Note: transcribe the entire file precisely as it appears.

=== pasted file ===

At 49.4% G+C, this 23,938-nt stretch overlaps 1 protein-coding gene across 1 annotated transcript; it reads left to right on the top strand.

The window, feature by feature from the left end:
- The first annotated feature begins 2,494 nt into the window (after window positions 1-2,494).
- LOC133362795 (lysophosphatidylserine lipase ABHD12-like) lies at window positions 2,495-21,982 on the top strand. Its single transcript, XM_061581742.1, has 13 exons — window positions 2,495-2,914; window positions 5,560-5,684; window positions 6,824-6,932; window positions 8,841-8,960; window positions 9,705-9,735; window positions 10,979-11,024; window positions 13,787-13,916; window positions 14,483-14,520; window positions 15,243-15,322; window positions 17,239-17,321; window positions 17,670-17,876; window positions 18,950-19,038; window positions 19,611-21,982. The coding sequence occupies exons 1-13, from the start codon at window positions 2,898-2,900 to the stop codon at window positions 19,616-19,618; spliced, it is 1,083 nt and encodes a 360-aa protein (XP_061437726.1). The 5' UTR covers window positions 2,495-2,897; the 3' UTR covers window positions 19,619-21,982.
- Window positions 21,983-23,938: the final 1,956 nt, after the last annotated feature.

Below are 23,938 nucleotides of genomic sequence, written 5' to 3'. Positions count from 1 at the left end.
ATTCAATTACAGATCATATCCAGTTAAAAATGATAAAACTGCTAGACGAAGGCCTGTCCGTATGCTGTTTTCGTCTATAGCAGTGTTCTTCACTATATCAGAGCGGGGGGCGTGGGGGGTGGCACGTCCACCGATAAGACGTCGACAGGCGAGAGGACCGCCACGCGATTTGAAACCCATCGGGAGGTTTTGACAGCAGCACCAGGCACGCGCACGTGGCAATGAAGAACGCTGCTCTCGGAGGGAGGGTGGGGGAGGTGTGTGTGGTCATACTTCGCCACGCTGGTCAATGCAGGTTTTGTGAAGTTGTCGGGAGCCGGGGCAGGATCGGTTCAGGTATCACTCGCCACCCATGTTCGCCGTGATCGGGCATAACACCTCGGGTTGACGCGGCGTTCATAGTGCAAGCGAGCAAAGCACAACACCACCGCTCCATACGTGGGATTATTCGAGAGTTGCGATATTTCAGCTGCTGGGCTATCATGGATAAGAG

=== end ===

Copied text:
At 49.4% G+C, this 23,938-nt stretch overlaps 1 protein-coding gene across 1 annotated transcript; it reads left to right on the top strand.

The window, feature by feature from the left end:
- The first annotated feature begins 2,494 nt into the window (after window positions 1-2,494).
- LOC133362795 (lysophosphatidylserine lipase ABHD12-like) lies at window positions 2,495-21,982 on the top strand. Its single transcript, XM_061581742.1, has 13 exons — window positions 2,495-2,914; window positions 5,560-5,684; window positions 6,824-6,932; window positions 8,841-8,960; window positions 9,705-9,735; window positions 10,979-11,024; window positions 13,787-13,916; window positions 14,483-14,520; window positions 15,243-15,322; window positions 17,239-17,321; window positions 17,670-17,876; window positions 18,950-19,038; window positions 19,611-21,982. The coding sequence occupies exons 1-13, from the start codon at window positions 2,898-2,900 to the stop codon at window positions 19,616-19,618; spliced, it is 1,083 nt and encodes a 360-aa protein (XP_061437726.1). The 5' UTR covers window positions 2,495-2,897; the 3' UTR covers window positions 19,619-21,982.
- Window positions 21,983-23,938: the final 1,956 nt, after the last annotated feature.

Below are 23,938 nucleotides of genomic sequence, written 5' to 3'. Positions count from 1 at the left end.
ATTCAATTACAGATCATATCCAGTTAAAAATGATAAAACTGCTAGACGAAGGCCTGTCCGTATGCTGTTTTCGTCTATAGCAGTGTTCTTCACTATATCAGAGCGGGGGGCGTGGGGGGTGGCACGTCCACCGATAAGACGTCGACAGGCGAGAGGACCGCCACGCGATTTGAAACCCATCGGGAGGTTTTGACAGCAGCACCAGGCACGCGCACGTGGCAATGAAGAACGCTGCTCTCGGAGGGAGGGTGGGGGAGGTGTGTGTGGTCATACTTCGCCACGCTGGTCAATGCAGGTTTTGTGAAGTTGTCGGGAGCCGGGGCAGGATCGGTTCAGGTATCACTCGCCACCCATGTTCGCCGTGATCGGGCATAACACCTCGGGTTGACGCGGCGTTCATAGTGCAAGCGAGCAAAGCACAACACCACCGCTCCATACGTGGGATTATTCGAGAGTTGCGATATTTCAGCTGCTGGGCTATCATGGATAAGAG